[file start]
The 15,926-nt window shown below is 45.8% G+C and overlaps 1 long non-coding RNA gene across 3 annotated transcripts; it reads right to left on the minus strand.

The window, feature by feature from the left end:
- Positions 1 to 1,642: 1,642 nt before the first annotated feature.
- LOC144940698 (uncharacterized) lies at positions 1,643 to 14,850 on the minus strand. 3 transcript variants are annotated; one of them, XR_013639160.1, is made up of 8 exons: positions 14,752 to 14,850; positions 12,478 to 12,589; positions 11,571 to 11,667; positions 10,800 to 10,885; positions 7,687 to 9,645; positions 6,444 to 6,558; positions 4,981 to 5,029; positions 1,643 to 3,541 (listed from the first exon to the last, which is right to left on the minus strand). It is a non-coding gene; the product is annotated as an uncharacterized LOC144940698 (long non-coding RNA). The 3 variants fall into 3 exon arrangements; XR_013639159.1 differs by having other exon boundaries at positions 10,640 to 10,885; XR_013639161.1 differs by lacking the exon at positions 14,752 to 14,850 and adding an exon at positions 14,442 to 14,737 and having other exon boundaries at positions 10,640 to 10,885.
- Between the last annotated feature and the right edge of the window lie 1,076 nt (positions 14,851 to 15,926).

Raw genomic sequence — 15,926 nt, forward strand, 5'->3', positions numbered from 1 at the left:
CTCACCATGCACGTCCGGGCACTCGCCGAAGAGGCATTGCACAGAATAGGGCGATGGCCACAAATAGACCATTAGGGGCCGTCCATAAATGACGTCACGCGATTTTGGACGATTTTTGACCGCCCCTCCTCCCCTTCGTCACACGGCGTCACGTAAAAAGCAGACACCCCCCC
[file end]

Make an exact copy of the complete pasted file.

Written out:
The 15,926-nt window shown below is 45.8% G+C and overlaps 1 long non-coding RNA gene across 3 annotated transcripts; it reads right to left on the minus strand.

The window, feature by feature from the left end:
- Positions 1 to 1,642: 1,642 nt before the first annotated feature.
- LOC144940698 (uncharacterized) lies at positions 1,643 to 14,850 on the minus strand. 3 transcript variants are annotated; one of them, XR_013639160.1, is made up of 8 exons: positions 14,752 to 14,850; positions 12,478 to 12,589; positions 11,571 to 11,667; positions 10,800 to 10,885; positions 7,687 to 9,645; positions 6,444 to 6,558; positions 4,981 to 5,029; positions 1,643 to 3,541 (listed from the first exon to the last, which is right to left on the minus strand). It is a non-coding gene; the product is annotated as an uncharacterized LOC144940698 (long non-coding RNA). The 3 variants fall into 3 exon arrangements; XR_013639159.1 differs by having other exon boundaries at positions 10,640 to 10,885; XR_013639161.1 differs by lacking the exon at positions 14,752 to 14,850 and adding an exon at positions 14,442 to 14,737 and having other exon boundaries at positions 10,640 to 10,885.
- Between the last annotated feature and the right edge of the window lie 1,076 nt (positions 14,851 to 15,926).

Raw genomic sequence — 15,926 nt, forward strand, 5'->3', positions numbered from 1 at the left:
CTCACCATGCACGTCCGGGCACTCGCCGAAGAGGCATTGCACAGAATAGGGCGATGGCCACAAATAGACCATTAGGGGCCGTCCATAAATGACGTCACGCGATTTTGGACGATTTTTGACCGCCCCTCCTCCCCTTCGTCACACGGCGTCACGTAAAAAGCAGACACCCCCCC